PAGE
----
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The Syria Crisis Has Only Political Solution, No Military Option Effective

Saturday, May 12, 2018

Rauf Sheibani
Iran's former ambassador to Syria

 

Q: What is your opinion about the tripartite summit meeting of Iran, Syria and Russia in Ankara over the ongoing crisis in Syria?

A: The Ankara summit was the continuation of joint measures taken so far by Iran, Russia and Turkey to provide a suitable ground for political resolution of the ongoing crisis in Syria. The first meeting of this kind was held in Russia’s resort city of Sochi. The result of that meeting was initiation of a national congress on Syria-Syrian talks. The congress brought together a wide spectrum of political activists and representatives of Syria’s armed opposition groups, on the one side, and the representatives of the Syrian government, on the other, who discussed ways of finding a political solution to the crisis. The meeting also led to the establishment of a number of committees including a committee, which was tasked to amend the Syrian constitution, and another committee to follow up on humanitarian issues and prisoner swap.

After Syrian forces gained ground against opposition groups and following political achievements that took place after the Sochi summit, it was necessary for the leaders of three countries to come together again. Their goal was to discuss what had happened in the political arena and on the ground in Syria and come up with a plan and agreement on the outcome of developments in the Arab country. That successful meeting was indicative of the joint determination of Iran, Russia and Turkey to go on with their effort to find a political solution to the crisis in Syria and reduce grounds for tension in the country. Naturally, such achievements will cause other actors, who see no share for themselves in this process or basically do not believe in a political solution but only continuation of the crisis, to look upon Ankara meeting with doubt and make an effort to challenge its results. I believe that the outcomes of this summit can have a positive impact on the political process started to end the Syria crisis. In general, I believe that the Ankara meeting has an important effect in terms of delineating a bright outlook for future developments in Syria.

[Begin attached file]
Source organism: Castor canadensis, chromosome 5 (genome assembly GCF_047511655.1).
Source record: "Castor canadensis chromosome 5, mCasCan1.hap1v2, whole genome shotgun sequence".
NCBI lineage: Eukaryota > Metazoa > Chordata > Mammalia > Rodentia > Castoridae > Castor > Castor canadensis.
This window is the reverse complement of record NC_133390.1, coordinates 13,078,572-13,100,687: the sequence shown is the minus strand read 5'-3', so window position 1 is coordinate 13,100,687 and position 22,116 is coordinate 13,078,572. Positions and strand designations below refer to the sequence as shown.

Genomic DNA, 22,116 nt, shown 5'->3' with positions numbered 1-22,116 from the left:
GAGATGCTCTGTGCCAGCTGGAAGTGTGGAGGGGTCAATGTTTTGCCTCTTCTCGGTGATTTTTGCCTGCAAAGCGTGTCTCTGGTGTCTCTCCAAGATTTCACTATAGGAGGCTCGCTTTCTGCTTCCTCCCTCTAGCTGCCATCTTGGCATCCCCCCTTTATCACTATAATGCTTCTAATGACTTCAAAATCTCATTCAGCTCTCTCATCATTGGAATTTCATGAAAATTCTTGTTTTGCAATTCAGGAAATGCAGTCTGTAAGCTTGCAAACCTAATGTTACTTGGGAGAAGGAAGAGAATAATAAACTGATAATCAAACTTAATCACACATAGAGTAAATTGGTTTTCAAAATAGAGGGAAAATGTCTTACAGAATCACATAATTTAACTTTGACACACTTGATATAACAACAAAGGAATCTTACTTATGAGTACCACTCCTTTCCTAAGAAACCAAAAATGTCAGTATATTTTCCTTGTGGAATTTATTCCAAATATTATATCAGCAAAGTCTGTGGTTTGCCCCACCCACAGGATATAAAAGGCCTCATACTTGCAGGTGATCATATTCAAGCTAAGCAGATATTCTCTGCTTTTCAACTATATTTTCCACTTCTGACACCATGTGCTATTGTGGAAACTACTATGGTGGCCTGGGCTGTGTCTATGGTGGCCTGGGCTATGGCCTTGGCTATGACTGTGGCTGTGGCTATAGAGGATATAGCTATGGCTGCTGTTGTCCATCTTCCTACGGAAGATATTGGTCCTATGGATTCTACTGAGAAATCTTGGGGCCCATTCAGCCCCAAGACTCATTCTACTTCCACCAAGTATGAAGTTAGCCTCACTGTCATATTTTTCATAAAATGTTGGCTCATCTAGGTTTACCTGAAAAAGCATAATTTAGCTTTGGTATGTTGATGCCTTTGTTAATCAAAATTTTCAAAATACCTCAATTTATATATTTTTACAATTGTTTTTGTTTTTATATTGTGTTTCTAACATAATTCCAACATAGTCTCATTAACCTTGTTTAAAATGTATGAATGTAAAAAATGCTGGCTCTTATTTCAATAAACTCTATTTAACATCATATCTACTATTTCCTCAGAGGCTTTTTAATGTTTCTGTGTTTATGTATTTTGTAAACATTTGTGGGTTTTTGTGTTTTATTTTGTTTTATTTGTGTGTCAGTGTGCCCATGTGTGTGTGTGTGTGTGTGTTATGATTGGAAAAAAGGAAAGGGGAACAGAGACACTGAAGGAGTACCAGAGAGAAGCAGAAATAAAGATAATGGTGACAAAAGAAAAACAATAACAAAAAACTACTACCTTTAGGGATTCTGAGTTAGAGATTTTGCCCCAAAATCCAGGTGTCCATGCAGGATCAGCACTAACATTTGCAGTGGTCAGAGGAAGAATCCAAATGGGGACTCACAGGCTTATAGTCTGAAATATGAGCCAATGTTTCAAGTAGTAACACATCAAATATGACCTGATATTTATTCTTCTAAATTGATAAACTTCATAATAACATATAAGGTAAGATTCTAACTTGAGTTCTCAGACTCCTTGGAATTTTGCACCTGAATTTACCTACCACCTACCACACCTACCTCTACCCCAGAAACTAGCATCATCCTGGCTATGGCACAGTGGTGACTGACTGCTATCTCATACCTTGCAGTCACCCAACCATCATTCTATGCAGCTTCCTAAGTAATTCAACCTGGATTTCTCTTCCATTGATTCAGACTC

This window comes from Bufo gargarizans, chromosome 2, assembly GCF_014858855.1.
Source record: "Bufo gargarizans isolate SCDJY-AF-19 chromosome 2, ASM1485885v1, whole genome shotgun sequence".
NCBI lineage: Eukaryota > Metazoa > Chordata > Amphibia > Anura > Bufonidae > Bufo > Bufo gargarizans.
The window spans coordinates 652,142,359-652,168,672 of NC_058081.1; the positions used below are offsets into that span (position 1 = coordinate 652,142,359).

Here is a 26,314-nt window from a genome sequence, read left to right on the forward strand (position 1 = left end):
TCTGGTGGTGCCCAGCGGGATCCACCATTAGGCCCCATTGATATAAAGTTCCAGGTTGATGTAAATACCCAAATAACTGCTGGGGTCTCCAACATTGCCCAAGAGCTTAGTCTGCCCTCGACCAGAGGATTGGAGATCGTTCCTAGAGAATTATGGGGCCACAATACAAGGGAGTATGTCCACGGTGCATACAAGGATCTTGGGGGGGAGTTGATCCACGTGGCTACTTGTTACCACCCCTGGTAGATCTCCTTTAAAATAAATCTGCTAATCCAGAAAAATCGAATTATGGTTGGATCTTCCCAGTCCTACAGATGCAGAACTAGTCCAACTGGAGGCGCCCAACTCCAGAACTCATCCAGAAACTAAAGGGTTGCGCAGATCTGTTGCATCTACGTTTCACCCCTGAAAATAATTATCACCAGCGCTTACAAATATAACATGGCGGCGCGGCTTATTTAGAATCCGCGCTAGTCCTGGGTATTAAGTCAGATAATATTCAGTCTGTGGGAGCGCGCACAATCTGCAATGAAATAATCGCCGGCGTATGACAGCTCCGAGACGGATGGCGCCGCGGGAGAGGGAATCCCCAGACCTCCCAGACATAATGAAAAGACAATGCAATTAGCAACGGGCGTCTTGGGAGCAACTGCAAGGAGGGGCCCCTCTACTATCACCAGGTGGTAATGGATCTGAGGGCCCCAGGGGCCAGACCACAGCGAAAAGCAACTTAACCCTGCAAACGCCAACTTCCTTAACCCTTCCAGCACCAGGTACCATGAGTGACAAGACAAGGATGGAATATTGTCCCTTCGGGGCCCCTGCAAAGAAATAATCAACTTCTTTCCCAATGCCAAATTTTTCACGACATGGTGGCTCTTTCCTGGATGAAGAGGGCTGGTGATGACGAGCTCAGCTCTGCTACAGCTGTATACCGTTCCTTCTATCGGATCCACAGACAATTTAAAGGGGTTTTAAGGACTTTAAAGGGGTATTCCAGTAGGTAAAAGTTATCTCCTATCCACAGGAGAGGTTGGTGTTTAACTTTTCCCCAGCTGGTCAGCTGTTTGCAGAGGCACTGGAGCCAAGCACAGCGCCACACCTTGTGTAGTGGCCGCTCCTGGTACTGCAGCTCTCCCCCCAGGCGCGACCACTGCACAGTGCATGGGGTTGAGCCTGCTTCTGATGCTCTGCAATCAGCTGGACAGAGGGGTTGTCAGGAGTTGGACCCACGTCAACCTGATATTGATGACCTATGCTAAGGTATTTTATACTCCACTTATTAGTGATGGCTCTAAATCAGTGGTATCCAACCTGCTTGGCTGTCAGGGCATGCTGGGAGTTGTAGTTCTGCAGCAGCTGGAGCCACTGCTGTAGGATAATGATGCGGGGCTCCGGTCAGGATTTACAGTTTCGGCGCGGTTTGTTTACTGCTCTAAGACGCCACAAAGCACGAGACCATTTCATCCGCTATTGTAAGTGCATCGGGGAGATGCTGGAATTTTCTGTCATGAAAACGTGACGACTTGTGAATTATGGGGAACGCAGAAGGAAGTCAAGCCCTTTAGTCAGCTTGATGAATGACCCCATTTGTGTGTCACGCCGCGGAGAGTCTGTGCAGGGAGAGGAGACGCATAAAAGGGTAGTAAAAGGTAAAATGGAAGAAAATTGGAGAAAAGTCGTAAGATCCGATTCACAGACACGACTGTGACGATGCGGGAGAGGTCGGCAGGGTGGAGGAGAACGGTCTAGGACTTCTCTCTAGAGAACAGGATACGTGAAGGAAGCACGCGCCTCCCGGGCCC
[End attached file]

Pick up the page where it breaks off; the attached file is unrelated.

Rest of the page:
Q: What is your opinion about a possible direct confrontation between Iran and the Zionist regime after the regime’s attack on T-4 military base in Syria? Can one assume that the Islamic Republic of Iran and the Zionist regime have entered a new phase of hostile confrontation with each other?

A: The Zionist regime is one of the main losers of the current trend in the Syrian crisis. Unlike prior analyses and predictions by Zionists about this crisis, who believed that the course of events in Syria would be in their favor and the fall of the government in Damascus would allow them to put their allies in power, such predictions have proved futile. At the present time, the Zionist regime feels at loss about the ongoing developments on the ground in Syria. The armed opposition and terrorist groups, which were supported by the Zionist regime, have been defeated and are on retreat. At the present time, advances and gains by the Syrian government have caused concern and even fear in the Zionist regime. Therefore, this regime has been resorting to two tactics to prevent further intensification of this trend: 1. to change the subject of the crisis, and 2. to turn the Syrian crisis from a domestic issue into a transnational issue with extended dimensions. At the present time, the Zionist regime is trying through support of the United States and Saudi Arabia to give an Iranian aspect to the crisis in Syria. In doing this, Tel Aviv is trying to introduce Iran as the main factor behind developments in Syria. On the basis of the same plan, the Zionist regime has put on its agenda targeting of the Islamic Republic of Iran's allies as well as joint military bases used by these forces in Syria, including T-4 air base. Of course, it is noteworthy that T-4 is an air base belonging to the Syrian army and Iranian forces – including those Iranian military personnel who were martyred in the previously mentioned attack – use in in a limited manner and for advisory purposes. Therefore, it seems that one of the approaches taken by the Zionist regime is to highlight and magnify Iran's presence in Syria.